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Regarding a “practical metaphilosophy,” we can distinguish “doing philosophy,” the practice of philosophical inquiry, from “having a philosophy,” a “weltanschauung” (worldview) that one navigates life with. One needs to do philosophy to have a philosophy that is not borrowed, and most people navigate life in an unexamined way, which is to say, they have borrowed philosophies.
You can do “practical philosophy” and inquire about what is personally salient, as described in the previous entry or do “theoretical philosophy,” an inquiry about abstract truth claims. In the paper, The Recovery of Practical Philosophy, philosopher Stephen Toulmin describes the elements of both philosophies. Practical philosophy is biased toward the oral and is concerned with the particular, local, and timely. In contrast, theoretical philosophy is biased toward the written and is concerned with the universal, general, and timeless. Both types of inquiries are needed to find our way today.
While inquiries in practical philosophy start with the personal, they must be able to weave into the theoretical domain, as that is where weltanschauungs are considered. When encountering stuckness while finding our way, sometimes our weltanschauungs must be remodeled. A weltanschauung is one's "map of reality," essential for existential wayfinding. If one's map does not correspond with reality, one will be misguided in finding their way.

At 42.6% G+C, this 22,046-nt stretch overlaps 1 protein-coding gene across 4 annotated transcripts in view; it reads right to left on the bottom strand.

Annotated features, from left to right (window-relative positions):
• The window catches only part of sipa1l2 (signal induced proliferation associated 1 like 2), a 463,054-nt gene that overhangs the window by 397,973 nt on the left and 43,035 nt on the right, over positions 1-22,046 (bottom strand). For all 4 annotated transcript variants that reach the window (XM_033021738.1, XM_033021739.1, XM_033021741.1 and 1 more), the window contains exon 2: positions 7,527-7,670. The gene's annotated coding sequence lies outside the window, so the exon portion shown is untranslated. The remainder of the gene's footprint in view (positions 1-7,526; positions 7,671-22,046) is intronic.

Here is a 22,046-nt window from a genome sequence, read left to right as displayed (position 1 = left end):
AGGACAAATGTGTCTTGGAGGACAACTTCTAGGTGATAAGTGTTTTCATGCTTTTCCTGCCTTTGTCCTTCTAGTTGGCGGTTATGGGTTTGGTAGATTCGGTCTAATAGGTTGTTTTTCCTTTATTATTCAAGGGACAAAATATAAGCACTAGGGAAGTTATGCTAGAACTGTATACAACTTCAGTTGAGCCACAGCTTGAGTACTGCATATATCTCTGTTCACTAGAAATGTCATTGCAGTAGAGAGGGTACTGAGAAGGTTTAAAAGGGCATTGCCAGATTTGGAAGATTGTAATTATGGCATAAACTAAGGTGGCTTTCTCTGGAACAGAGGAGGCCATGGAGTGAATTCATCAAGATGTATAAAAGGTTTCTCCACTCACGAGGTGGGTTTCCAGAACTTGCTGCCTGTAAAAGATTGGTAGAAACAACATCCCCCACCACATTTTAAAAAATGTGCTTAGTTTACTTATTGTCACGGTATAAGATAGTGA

Regardless of how practical the concerns are, all philosophical inquiry honors the theoretical eventually. In academic philosophy, a theoretical discipline, the main subfields include metaphysics, epistemology, ethics, aesthetics, and politics—any remodeling of a weltanschauung will contain an inquiry into at least one of these subfields.
A philosophical guide must be transparent with their philosophy and willing to investigate their presuppositions during the inquiry. If a mutual state of "aporia," a deep unknowingness, does not occur, then genuine philosophical inquiry does not either, and a guru-student relationship will form instead.
I have not converted anyone to Stoicism during the two years of my practice. The reason could be due to the lack of merits of the Stoic philosophy, but I suspect it is because I remain unconvinced that people should cohere on the same weltanschauung. Instead, it is wiser for a weltanschauung to meet people where they are and be bespoke to their circumstances, capacities, and calling.
Weltanschauung remodeling is a delicate thing, and frequently a "refactoring" will be needed instead: changing premises while maintaining functionality with one's daily responsibilities. A rapid change in premises can be too disorienting, inhibiting a person from functioning well with personal and professional responsibilities, leading to more harm than good.
Regardless of the risks, the ability to rapidly remodel will be needed, as we have entered the age of accelerated change with a sense that the singularity - the explosion of technological growth that results in permanent and unpredictable changes to humanity - is around the corner. These changes will be disorienting for many, with things getting weird, leading to questions about what it means to be human.
To navigate the ensuing disorientation, we will need to do philosophy and be flexible with the philosophies we have.
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